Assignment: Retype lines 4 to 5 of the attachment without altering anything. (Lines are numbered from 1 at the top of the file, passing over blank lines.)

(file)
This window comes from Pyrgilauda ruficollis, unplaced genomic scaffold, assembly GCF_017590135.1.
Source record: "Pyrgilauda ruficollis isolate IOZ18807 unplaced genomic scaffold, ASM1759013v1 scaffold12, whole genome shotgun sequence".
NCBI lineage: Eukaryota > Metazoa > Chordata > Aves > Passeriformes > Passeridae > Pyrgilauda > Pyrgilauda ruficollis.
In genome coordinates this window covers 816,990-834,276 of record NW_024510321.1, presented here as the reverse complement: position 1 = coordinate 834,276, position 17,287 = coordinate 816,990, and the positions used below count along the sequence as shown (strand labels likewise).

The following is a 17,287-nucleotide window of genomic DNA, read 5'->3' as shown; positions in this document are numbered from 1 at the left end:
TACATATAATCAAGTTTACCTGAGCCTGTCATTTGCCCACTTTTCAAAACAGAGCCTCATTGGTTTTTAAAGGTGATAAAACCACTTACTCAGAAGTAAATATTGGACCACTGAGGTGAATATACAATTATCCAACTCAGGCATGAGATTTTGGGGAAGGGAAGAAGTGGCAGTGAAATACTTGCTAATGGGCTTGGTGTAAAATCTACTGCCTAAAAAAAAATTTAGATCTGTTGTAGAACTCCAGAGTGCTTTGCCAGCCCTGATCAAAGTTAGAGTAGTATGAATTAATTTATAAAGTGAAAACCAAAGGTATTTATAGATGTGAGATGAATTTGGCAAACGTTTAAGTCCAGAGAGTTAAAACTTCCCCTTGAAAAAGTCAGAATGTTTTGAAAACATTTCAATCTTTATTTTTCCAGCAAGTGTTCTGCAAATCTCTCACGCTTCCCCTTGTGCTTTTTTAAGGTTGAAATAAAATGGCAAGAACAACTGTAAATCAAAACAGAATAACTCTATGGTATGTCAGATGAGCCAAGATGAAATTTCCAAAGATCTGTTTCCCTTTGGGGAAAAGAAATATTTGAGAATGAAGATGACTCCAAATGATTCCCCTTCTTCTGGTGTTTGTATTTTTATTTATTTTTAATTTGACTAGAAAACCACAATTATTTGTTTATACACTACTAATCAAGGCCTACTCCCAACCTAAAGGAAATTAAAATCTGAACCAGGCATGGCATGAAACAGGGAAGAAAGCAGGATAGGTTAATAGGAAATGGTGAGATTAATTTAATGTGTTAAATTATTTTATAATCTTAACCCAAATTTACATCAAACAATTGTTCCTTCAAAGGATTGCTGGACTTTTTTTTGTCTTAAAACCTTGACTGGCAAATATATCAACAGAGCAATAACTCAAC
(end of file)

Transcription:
In genome coordinates this window covers 816,990-834,276 of record NW_024510321.1, presented here as the reverse complement: position 1 = coordinate 834,276, position 17,287 = coordinate 816,990, and the positions used below count along the sequence as shown (strand labels likewise).

The following is a 17,287-nucleotide window of genomic DNA, read 5'->3' as shown; positions in this document are numbered from 1 at the left end: